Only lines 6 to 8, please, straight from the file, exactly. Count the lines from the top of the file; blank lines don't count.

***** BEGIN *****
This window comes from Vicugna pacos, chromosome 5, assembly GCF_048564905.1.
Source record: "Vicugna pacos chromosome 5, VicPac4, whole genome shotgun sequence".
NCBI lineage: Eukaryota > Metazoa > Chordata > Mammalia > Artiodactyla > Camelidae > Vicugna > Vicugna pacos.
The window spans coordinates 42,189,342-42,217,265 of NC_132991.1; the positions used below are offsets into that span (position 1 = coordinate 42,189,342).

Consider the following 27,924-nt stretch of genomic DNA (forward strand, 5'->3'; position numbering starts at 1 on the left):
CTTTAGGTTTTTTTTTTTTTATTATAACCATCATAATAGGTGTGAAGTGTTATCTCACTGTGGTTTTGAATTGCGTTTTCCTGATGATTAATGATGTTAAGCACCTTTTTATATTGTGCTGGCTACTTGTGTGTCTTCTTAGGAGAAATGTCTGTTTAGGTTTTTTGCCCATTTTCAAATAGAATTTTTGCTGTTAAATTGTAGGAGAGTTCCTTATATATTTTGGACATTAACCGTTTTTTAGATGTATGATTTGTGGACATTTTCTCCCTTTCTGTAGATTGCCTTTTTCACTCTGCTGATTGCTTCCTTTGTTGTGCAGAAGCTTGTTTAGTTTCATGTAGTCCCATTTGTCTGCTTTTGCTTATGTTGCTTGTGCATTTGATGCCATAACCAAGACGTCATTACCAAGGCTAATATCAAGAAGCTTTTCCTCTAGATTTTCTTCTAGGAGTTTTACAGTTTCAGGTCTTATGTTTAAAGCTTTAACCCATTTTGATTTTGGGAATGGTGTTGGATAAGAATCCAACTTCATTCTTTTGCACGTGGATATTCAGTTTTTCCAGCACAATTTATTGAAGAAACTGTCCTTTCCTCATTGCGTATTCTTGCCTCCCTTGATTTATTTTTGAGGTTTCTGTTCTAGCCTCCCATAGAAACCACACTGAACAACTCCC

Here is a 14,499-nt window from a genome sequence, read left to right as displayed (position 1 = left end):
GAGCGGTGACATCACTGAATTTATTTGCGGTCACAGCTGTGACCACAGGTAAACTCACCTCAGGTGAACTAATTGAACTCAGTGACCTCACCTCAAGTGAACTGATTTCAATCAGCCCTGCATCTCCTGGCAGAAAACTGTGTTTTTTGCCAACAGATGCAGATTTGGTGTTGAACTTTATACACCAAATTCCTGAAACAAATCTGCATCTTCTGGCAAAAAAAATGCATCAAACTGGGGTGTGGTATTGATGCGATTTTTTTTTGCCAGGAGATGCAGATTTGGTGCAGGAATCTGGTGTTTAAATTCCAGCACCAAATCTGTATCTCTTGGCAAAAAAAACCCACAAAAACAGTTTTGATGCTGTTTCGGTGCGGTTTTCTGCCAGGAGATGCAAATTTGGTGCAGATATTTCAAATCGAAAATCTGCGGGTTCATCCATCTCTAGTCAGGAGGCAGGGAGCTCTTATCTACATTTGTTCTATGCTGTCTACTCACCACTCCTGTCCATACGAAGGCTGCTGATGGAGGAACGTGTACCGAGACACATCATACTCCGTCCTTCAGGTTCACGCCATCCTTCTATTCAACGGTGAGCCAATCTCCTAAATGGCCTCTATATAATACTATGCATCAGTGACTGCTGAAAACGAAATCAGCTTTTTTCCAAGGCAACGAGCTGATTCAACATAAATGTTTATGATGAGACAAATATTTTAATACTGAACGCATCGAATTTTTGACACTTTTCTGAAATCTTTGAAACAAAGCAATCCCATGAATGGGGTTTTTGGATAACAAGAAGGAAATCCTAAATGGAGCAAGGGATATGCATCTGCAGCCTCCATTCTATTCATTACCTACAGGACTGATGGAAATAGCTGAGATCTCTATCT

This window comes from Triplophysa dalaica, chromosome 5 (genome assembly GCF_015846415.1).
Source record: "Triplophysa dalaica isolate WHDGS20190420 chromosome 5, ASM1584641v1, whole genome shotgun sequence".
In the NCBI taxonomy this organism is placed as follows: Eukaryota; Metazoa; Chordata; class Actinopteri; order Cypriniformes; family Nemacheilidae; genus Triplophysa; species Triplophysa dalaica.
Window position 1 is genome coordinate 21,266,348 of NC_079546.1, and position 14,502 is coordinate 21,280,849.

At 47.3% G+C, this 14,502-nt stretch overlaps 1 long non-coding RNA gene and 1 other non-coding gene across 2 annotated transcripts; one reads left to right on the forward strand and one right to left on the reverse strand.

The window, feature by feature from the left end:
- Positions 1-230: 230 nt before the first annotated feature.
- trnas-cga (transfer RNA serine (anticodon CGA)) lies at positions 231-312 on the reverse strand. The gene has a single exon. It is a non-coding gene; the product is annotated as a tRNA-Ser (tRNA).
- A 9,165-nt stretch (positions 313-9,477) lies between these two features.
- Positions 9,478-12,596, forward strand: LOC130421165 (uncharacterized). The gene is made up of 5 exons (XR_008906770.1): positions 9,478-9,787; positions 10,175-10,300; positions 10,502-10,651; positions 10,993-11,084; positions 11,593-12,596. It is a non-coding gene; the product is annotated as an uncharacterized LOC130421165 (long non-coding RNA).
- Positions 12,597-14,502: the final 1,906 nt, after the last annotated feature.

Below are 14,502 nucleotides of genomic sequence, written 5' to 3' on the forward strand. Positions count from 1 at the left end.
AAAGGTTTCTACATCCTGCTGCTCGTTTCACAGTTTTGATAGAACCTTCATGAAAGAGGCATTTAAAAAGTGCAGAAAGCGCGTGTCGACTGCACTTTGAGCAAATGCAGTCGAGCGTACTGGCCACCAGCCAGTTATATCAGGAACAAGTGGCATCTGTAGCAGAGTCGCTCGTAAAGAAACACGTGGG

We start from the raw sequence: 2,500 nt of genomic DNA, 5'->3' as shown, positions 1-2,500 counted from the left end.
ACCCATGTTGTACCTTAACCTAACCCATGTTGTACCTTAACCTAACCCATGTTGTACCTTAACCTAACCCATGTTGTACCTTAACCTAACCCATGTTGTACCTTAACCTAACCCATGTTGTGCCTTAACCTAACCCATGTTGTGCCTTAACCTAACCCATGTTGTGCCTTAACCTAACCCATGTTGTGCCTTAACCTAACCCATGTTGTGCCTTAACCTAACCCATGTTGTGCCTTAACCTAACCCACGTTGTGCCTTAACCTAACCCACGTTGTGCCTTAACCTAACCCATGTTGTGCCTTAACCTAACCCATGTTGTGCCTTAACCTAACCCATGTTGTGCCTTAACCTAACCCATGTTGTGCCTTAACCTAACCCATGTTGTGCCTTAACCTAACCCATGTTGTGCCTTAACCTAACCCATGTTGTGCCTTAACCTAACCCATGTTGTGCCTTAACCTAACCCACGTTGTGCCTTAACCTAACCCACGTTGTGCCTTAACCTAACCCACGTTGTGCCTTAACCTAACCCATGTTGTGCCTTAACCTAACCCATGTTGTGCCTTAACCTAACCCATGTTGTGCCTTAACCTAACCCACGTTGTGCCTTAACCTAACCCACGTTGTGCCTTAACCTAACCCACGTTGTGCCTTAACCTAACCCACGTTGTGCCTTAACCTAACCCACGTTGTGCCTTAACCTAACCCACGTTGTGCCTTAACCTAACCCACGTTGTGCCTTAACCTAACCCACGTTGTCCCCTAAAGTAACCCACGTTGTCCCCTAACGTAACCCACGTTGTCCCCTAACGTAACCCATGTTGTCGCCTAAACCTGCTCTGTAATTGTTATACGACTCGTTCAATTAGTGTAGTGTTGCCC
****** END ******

CTTTAGGTTTTTTTTTTTTTATTATAACCATCATAATAGGTGTGAAGTGTTATCTCACTGTGGTTTTGAATTGCGTTTTCCTGATGATTAATGATGTTAAGCACCTTTTTATATTGTGCTGGCTACTTGTGTGTCTTCTTAGGAGAAATGTCTGTTTAGGTTTTTTGCCCATTTTCAAATAGAATTTTTGCTGTTAAATTGTAGGAGAGTTCCTTATATATTTTGGACATTAACCGTTTTTTAGATGTATGATTTGTGGACATTTTCTCCCTTTCTGTAGATTGCCTTTTTCACTCTGCTGATTGCTTCCTTTGTTGTGCAGAAGCTTGTTTAGTTTCATGTAGTCCCATTTGTCTGCTTTTGCTTATGTTGCTTGTGCATTTGATGCCATAACCAAGACGTCATTACCAAGGCTAATATCAAGAAGCTTTTCCTCTAGATTTTCTTCTAGGAGTTTTACAGTTTCAGGTCTTATGTTTAAAGCTTTAACCCATTTTGATTTTGGGAATGGTGTTGGATAAGAATCCAACTTCATTCTTTTGCACGTGGATATTCAGTTTTTCCAGCACAATTTATTGAAGAAACTGTCCTTTCCTCATTGCGTATTCTTGCCTCCCTTGATTTATTTTTGAGGTTTCTGTTCTAGCCTCCCATAGAAACCACACTGAACAACTCCC

Here is a 14,499-nt window from a genome sequence, read left to right as displayed (position 1 = left end):
GAGCGGTGACATCACTGAATTTATTTGCGGTCACAGCTGTGACCACAGGTAAACTCACCTCAGGTGAACTAATTGAACTCAGTGACCTCACCTCAAGTGAACTGATTTCAATCAGCCCTGCATCTCCTGGCAGAAAACTGTGTTTTTTGCCAACAGATGCAGATTTGGTGTTGAACTTTATACACCAAATTCCTGAAACAAATCTGCATCTTCTGGCAAAAAAAATGCATCAAACTGGGGTGTGGTATTGATGCGATTTTTTTTTGCCAGGAGATGCAGATTTGGTGCAGGAATCTGGTGTTTAAATTCCAGCACCAAATCTGTATCTCTTGGCAAAAAAAACCCACAAAAACAGTTTTGATGCTGTTTCGGTGCGGTTTTCTGCCAGGAGATGCAAATTTGGTGCAGATATTTCAAATCGAAAATCTGCGGGTTCATCCATCTCTAGTCAGGAGGCAGGGAGCTCTTATCTACATTTGTTCTATGCTGTCTACTCACCACTCCTGTCCATACGAAGGCTGCTGATGGAGGAACGTGTACCGAGACACATCATACTCCGTCCTTCAGGTTCACGCCATCCTTCTATTCAACGGTGAGCCAATCTCCTAAATGGCCTCTATATAATACTATGCATCAGTGACTGCTGAAAACGAAATCAGCTTTTTTCCAAGGCAACGAGCTGATTCAACATAAATGTTTATGATGAGACAAATATTTTAATACTGAACGCATCGAATTTTTGACACTTTTCTGAAATCTTTGAAACAAAGCAATCCCATGAATGGGGTTTTTGGATAACAAGAAGGAAATCCTAAATGGAGCAAGGGATATGCATCTGCAGCCTCCATTCTATTCATTACCTACAGGACTGATGGAAATAGCTGAGATCTCTATCT